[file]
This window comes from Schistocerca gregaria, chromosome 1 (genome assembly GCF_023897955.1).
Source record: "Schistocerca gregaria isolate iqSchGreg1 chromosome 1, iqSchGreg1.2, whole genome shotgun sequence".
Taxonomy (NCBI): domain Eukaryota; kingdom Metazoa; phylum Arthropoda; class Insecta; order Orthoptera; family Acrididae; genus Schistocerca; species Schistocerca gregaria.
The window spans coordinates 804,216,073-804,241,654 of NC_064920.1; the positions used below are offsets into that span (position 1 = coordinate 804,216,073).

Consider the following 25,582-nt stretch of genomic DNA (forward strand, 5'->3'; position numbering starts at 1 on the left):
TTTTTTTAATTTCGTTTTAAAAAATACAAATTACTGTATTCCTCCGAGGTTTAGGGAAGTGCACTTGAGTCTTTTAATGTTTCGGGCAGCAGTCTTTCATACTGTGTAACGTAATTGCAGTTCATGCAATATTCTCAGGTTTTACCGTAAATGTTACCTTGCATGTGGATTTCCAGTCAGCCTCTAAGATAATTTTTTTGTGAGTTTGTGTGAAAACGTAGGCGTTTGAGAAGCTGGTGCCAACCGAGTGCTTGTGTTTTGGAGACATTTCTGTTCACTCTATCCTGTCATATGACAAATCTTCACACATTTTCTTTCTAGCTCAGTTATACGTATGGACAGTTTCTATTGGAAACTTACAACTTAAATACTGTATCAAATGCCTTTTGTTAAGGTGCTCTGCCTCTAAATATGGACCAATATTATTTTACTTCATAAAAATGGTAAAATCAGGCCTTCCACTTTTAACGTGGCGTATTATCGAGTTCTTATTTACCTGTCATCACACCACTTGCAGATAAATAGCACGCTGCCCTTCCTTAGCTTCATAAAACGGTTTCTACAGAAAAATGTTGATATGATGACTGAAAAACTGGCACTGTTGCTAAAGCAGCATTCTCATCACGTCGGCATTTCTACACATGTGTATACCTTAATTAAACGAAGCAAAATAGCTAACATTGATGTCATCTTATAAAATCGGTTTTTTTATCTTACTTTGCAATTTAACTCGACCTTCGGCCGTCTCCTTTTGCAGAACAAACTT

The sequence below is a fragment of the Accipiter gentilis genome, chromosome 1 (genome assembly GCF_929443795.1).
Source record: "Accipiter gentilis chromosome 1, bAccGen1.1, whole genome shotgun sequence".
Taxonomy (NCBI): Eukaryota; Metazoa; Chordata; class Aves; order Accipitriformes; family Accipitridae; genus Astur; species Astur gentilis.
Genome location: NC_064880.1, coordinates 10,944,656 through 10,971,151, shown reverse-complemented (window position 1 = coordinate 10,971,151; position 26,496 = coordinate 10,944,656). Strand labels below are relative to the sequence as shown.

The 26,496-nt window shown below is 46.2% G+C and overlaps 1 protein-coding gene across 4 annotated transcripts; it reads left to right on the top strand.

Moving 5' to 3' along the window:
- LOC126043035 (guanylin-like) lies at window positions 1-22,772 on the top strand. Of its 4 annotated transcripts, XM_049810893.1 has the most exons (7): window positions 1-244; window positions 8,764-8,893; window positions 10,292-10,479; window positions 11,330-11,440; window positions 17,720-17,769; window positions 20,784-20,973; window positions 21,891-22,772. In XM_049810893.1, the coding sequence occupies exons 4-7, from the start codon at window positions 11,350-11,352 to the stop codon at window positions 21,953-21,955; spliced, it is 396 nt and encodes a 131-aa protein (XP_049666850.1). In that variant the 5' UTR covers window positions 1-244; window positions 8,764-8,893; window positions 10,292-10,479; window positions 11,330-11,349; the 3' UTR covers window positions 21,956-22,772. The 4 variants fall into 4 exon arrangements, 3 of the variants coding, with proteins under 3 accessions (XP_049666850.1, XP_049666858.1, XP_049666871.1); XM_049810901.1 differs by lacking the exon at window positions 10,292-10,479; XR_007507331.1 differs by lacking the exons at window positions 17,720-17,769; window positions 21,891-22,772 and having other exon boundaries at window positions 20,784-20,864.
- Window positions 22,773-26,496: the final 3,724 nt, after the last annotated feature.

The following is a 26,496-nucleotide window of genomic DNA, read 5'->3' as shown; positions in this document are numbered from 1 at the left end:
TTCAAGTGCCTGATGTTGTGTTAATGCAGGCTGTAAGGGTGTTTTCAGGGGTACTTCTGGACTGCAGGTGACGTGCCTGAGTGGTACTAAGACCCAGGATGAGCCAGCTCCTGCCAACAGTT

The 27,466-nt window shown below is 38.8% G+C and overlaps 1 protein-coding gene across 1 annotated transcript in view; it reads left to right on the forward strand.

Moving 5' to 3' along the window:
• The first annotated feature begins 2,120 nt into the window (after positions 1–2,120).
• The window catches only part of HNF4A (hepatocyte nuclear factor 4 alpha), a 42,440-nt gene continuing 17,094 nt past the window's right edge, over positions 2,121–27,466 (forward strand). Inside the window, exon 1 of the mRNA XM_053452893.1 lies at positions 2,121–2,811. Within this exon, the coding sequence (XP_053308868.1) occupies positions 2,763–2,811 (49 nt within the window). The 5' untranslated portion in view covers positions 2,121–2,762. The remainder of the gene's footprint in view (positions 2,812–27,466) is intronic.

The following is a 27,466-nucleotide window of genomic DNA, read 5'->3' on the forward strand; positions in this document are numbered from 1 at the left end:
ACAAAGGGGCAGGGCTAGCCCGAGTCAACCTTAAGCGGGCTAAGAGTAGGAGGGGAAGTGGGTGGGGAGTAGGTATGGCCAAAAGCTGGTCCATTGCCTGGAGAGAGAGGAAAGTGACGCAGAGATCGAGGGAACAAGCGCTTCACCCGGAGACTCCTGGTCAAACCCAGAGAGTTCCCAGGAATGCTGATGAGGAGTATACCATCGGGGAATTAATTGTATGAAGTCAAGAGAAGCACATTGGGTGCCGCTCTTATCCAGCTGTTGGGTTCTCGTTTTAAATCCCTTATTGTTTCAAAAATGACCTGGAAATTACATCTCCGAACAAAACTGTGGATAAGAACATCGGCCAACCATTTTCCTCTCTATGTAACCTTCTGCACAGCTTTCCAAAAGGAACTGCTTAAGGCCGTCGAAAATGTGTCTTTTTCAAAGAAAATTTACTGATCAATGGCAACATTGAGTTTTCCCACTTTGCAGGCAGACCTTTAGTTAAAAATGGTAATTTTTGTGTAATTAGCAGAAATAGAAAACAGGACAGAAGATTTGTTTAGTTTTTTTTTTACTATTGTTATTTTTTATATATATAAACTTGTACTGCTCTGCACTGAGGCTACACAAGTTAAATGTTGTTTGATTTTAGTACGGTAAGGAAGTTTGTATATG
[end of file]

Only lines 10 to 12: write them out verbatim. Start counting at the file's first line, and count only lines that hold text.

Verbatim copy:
Genome location: NC_064880.1, coordinates 10,944,656 through 10,971,151, shown reverse-complemented (window position 1 = coordinate 10,971,151; position 26,496 = coordinate 10,944,656). Strand labels below are relative to the sequence as shown.

The 26,496-nt window shown below is 46.2% G+C and overlaps 1 protein-coding gene across 4 annotated transcripts; it reads left to right on the top strand.

Moving 5' to 3' along the window: